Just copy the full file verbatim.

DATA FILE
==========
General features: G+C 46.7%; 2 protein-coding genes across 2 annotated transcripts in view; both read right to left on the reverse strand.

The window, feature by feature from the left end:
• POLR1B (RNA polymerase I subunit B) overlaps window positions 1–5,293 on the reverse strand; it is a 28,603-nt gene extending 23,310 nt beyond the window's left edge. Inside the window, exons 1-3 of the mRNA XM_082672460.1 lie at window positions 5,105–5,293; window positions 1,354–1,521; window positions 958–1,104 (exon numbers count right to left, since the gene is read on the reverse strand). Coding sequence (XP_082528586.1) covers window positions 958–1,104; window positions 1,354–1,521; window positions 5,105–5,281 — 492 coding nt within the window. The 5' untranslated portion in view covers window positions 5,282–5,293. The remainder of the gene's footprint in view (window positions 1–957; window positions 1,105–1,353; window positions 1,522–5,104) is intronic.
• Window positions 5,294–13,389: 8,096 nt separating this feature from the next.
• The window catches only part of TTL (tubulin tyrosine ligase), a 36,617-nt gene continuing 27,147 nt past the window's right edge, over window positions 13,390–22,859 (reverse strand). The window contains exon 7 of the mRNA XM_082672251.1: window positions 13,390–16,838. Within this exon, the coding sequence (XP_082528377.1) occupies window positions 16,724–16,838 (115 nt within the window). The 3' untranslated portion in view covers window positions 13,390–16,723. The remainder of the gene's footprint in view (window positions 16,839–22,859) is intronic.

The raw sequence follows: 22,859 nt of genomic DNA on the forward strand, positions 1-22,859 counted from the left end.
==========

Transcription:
General features: G+C 46.7%; 2 protein-coding genes across 2 annotated transcripts in view; both read right to left on the reverse strand.

The window, feature by feature from the left end:
• POLR1B (RNA polymerase I subunit B) overlaps window positions 1–5,293 on the reverse strand; it is a 28,603-nt gene extending 23,310 nt beyond the window's left edge. Inside the window, exons 1-3 of the mRNA XM_082672460.1 lie at window positions 5,105–5,293; window positions 1,354–1,521; window positions 958–1,104 (exon numbers count right to left, since the gene is read on the reverse strand). Coding sequence (XP_082528586.1) covers window positions 958–1,104; window positions 1,354–1,521; window positions 5,105–5,281 — 492 coding nt within the window. The 5' untranslated portion in view covers window positions 5,282–5,293. The remainder of the gene's footprint in view (window positions 1–957; window positions 1,105–1,353; window positions 1,522–5,104) is intronic.
• Window positions 5,294–13,389: 8,096 nt separating this feature from the next.
• The window catches only part of TTL (tubulin tyrosine ligase), a 36,617-nt gene continuing 27,147 nt past the window's right edge, over window positions 13,390–22,859 (reverse strand). The window contains exon 7 of the mRNA XM_082672251.1: window positions 13,390–16,838. Within this exon, the coding sequence (XP_082528377.1) occupies window positions 16,724–16,838 (115 nt within the window). The 3' untranslated portion in view covers window positions 13,390–16,723. The remainder of the gene's footprint in view (window positions 16,839–22,859) is intronic.

The raw sequence follows: 22,859 nt of genomic DNA on the forward strand, positions 1-22,859 counted from the left end.